Small, mid and large-scale Chinese investors have displayed strong interest, asking many questions, at a series of meetings with PPC chief executive Giorgos Stassis, in China for Shanghai’s International Import Expo 2019, running until November 10.

Besides seeking to generate sales of equipment, Chinese company officials, more crucially, are also looking to establish joint RES investments in all domains, from wind and solar energy to biomass and combined technologies. Interest for the development of new thermal units, as well as financial support by Chinese banks, has also emerged.

A conversion plan for PPC’s Ptolemaida V unit, still under construction and initially planned to operate as a coal generator but now being reconsidered for a switch to natural gas, biomass, solar or a combination of these, stands as a major attraction for investors and banks. Stassis, the PPC chief, has received various proposals for Ptolemaida V at the Shanghai event.

Work groups will be tasked with appraising these proposals once Stassis returns to Greece. His meetings yesterday included talks with China Development Bank, Shanghai Electric and China Three Gorges, holding a stake in Portugal’s EDP Renovaveis.

Besides green energy projects, not necessarily just with PPC, Chinese investors are also eager to penetrate Greece’s nascent electric vehicle market. Chinese companies are the world’s leaders in this domain. Highlighting this dominance, all 16,000 buses operating in the city Shenzhen are electric.


Major Greek energy companies represented for PM’s China trip

The country’s energy sector is well represented in a business delegation accompanying Prime Minister Kyriakos Mitsotakis’ current official visit to China.

Greek energy corporations primarily active in electricity, renewable energy and energy project construction are represented by highly ranked officials.

Power utility PPC, represented by chief executive Giorgos Stassis; and top officials from Mytilineos group, the Copelouzos group, GEK Terna and the Panagakos group have joined the Greek Prime Minister for the China trip.

A significant energy-sector agreement has already been established by the two countries. In 2017, SGCC, the State Grid Corporation of China, acquired a 24 percent stake of power grid operator IPTO, one of the biggest Chinese investments in Greece to date.

In addition, a number of Chinese companies, including China Energy and the Sumec group, have signed Memorandums of Cooperation with Greek enterprises such as the Copelouzos group and PPC.

In the renewable energy market, Chinese-controlled EDP Renoveis has been awarded capacity, through competitive procedures, to develop RES projects.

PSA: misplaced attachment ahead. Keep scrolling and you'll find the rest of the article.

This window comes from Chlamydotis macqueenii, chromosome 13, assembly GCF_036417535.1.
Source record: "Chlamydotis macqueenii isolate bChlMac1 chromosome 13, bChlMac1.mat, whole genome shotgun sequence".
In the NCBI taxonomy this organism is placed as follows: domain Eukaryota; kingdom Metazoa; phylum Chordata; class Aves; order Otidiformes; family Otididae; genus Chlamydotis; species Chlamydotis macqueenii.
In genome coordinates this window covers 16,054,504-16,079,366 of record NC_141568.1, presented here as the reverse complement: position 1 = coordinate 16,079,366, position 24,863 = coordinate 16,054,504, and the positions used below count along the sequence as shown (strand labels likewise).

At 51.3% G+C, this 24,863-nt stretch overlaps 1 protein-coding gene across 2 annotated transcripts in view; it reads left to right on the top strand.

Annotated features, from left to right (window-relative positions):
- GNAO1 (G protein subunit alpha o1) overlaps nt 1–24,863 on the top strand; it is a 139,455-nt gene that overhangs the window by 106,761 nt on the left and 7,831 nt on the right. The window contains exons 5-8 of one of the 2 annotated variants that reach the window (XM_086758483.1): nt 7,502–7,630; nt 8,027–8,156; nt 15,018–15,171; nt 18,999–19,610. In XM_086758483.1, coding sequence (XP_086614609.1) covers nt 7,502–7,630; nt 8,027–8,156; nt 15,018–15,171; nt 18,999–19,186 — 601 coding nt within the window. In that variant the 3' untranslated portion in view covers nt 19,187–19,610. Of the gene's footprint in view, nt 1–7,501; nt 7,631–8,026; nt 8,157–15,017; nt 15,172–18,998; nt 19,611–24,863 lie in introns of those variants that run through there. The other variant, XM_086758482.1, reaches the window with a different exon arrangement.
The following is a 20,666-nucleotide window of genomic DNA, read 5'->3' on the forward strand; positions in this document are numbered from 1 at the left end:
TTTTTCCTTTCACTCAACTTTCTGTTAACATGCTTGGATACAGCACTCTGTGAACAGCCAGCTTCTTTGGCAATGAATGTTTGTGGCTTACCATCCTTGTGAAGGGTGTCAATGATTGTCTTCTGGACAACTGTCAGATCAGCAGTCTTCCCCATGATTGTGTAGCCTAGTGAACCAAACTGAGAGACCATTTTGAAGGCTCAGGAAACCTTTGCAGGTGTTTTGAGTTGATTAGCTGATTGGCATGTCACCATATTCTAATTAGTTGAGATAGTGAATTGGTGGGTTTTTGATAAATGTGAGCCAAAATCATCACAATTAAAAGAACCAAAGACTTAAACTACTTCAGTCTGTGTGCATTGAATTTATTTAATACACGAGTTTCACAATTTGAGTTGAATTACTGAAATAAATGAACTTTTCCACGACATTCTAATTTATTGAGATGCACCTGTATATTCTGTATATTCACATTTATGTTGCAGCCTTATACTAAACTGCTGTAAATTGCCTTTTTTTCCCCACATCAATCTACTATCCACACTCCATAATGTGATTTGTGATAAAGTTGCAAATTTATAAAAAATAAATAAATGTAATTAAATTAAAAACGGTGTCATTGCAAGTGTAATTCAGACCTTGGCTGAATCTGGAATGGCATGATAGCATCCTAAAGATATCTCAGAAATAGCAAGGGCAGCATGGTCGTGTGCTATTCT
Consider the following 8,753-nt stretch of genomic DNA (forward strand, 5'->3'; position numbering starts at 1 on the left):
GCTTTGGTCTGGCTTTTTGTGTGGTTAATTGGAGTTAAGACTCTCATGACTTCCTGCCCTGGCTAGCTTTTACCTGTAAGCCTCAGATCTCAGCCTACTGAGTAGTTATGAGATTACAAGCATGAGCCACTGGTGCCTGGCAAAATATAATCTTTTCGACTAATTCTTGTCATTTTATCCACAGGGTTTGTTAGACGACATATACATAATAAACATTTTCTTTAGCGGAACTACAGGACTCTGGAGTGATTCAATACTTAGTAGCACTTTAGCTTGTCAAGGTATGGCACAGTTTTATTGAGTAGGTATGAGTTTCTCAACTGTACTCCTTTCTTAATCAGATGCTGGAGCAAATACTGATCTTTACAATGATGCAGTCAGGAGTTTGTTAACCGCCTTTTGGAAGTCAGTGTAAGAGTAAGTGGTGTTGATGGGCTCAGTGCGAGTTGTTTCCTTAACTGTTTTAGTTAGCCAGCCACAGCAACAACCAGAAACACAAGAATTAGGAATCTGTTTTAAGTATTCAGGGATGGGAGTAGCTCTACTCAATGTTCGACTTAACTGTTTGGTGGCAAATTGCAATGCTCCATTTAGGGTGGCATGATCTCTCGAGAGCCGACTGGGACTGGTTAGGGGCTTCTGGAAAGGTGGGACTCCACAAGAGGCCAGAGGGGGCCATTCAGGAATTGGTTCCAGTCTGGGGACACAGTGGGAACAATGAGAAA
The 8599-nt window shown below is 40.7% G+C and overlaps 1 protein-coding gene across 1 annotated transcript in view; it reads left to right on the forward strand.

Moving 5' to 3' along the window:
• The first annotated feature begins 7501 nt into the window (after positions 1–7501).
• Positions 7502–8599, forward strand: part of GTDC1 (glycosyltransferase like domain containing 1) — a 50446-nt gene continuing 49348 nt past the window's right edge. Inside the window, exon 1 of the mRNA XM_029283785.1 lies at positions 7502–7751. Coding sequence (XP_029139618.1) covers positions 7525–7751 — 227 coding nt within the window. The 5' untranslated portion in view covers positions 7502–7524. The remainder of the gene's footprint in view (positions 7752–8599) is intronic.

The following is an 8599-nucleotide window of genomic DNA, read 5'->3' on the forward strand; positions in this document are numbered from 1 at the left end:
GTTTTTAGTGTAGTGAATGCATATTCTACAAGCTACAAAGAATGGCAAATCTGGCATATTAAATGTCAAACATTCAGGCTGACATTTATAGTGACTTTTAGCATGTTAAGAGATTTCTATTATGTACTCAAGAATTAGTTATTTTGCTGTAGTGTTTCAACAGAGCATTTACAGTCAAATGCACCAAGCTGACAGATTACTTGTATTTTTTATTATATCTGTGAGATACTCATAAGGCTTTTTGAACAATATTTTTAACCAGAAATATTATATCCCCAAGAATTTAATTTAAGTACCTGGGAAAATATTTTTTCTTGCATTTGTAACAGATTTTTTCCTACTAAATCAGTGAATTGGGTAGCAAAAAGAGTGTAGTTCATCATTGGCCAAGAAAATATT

SGCC has indicated it could be interested in an upcoming Greek electricity market privatization to offer a stake in distribution network operator DEDDIE/HEDNO.

Ministry, DG Comp talks on PPC sale terms not over yet

Negotiations between the energy ministry and the European Commission’s Directorate-General for Competition for an agreement on the revised terms of the main power utility PPC’s follow-up effort to sell lignite units will continue this week but are not expected to exceed it as a crucial Eurogroup meeting of eurozone finance ministers is scheduled for next Monday, March 11.

PPC’s lignite disinvestment is a pending bailout requirement. It is one of the key commitments for the release, by the country’s lenders, of a one-billion euro tranche.

Throughout the previous week, the talks between the energy ministry and the DG Comp were said to be nearing a deal. The fundamentals of the new sale’s revised terms, to feature improved conditions for investors following the initial effort’s failure, have been set but participation details concerning new entrants still need to be clarified, sources explained.

“The main objective of the two sides is to resolve whatever pending issues remain in a way that will maximize the sale’s chances of success this time around,” one source informed.

PPC is also making a committed effort for a successful follow-up sale. Last week, the utility’s chief executive Manolis Panagiotakis provided the European Commission with a letter listing a series of factors he sees as crucial to the disinvestment’s success.

Panagiotakis drew attention to an EU law limiting investment activity of non-EU investors, which he views as an obstacle for the sale. Russian, Chinese and American players of repute are interested in the PPC sale, according to the PPC boss, currently in Beijing for talks with Chinese firms.

Brussels asks RAE to inspect Chinese entry into Greek RES sector, IPTO

RAE, the Regulatory Authority for Energy, acting on a European Commission request, has begun an examination process to determine if a strategic agreement between the Copelouzos group and China’s state-run CHN Energy for the latter’s acquisition of wind energy parks creates any EU regulation issues regarding fellow state-run SGCC’s (State Grid Corporation of China) recent 24 percent stake buy into Greek power grid operator, authority sources have informed energypress.

RAE has been asked to examine whether CHN Energy’s agreement to buy Copelouzos wind energy farms with a total capacity of 1,500 MW violates an EU directive concerning the separation of a single entity’s activities in energy production, supply and transmission, according to the same sources.

In essence, RAE is being asked to inspect IPTO’s current certification as a result of SGCC’s purchase of a stake in the Greek operator before determining whether a follow-up certification process will be needed.

Much ground needs to be covered before the strategic agreement reached between the Copelouzos group and CHN Energy turns into an actual deal, the RAE sources told energypress.